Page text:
Cymraeg / English
Historic Landscape Characterisation
The Middle Wye:
Bronllys and Glasbury, Powys
Nucleated medieval church settlement and manors and extensive former open field cultivation on well-drained lower-lying ground spanning the Wye, with later building and structures resulting development of road and railway transport systems in the 18th and 19th centuries.
There is no certain evidence of prehistoric settlement in the area, though possible Bronze Age burial mounds are recorded. Llyswen, meaning 'white court', appears to have become an important religious and administrative centre in the early medieval period. Strategically sited on the south bank of the river Wye, at an important river crossing, it is supposed to have been the site of a clas or mother church, given to the See of Llandaff in the 6th century. The site of this early religious centre is possibly occupied by the present-day church of St Gwendoline, a local 9th-century saint said to be buried at Talgarth. The churchyard is sub-circular in shape, suggesting an early foundation. Llyswen is also the supposed site of the court of the 9th-century prince, Rhodri Mawr. In the medieval period an early castle is thought to have been built at Llyswen, though its site is unknown. Following the Norman conquest the area around Llyswen, to the south of the Wye, was administered as a lowland manor within the marcher lordship occupying Cantref Selyf and administered from Bronllys. By the later medieval period the area formed part of the medieval ecclesiastical parishes of Llyswen, Boughrood and Glasbury.
Key historic landscape characteristics
The area occupies the valley-bottom and lower hill slopes to the north and south of the river Wye, between a height of 90-170m above Ordnance Datum. The soils are well-drained fine loams (Rheidol Series) overlying glaciofluvial gravel in the lower-lying parts of area, and well-drained fine reddish loams overlying sandstone (Milford Series) in northern and southern parts of the area. The present-day land-use is largely pasture.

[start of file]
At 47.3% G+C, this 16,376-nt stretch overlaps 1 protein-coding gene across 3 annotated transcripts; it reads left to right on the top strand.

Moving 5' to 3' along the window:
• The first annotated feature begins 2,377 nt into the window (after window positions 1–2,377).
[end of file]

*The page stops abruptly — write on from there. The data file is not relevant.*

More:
The modern settlement pattern is focused on the nucleated settlements of early medieval and medieval origin at Llyswen and Boughrood (the latter lying just outside the historic landscape area), with older farms within the settlements and later farms and cottages generally encroaching upon the margins of the former medieval open fields which surrounded the villages. The linear settlement development to the west of Llyswen is related to the improvement of the turnpike road and the construction of the toll bridge across the Wye at Boughrood in the early 19th century, buildings here including Victorian and Edwardian riverside villas and rectory, sited on part of the former open fields. Some substantial farms within villages of Llyswen and Boughrood probably have their origin in the amalgamation of earlier holdings during the course of the later medieval and early post-medieval period.
Little evidence has survived above ground of the early buildings which once existed within the historic landscape character area and which in the early medieval and medieval periods are likely to have been largely timber-built. The church at Llyswen perhaps lies on the site of both the pre-conquest and post-conquest medieval churches, but this was rebuilt in the 1860s, leaving nothing earlier above ground apart from the medieval font. The earliest buildings within the character area are largely stone-built structures dating from the 18th and 19th centuries. Buildings within the village of Llyswen include 18th and early 19th-century sandstone rubble stone cottages, some rendered and the later ones often with brick dressings. There are a number of later 19th-century brick cottages and houses, including a several larger houses, such at Ty Mawr, accompanied by extensive gardens. Lower House farmhouse in Llyswen is of sandstone rubble construction but has ashlar dressings which give it a genteel appearance. Also within the village are several stone barns, possibly of 18th-century date, with ventilation slots. The wall of the former animal pound on the south side of the village survives as a garden boundary.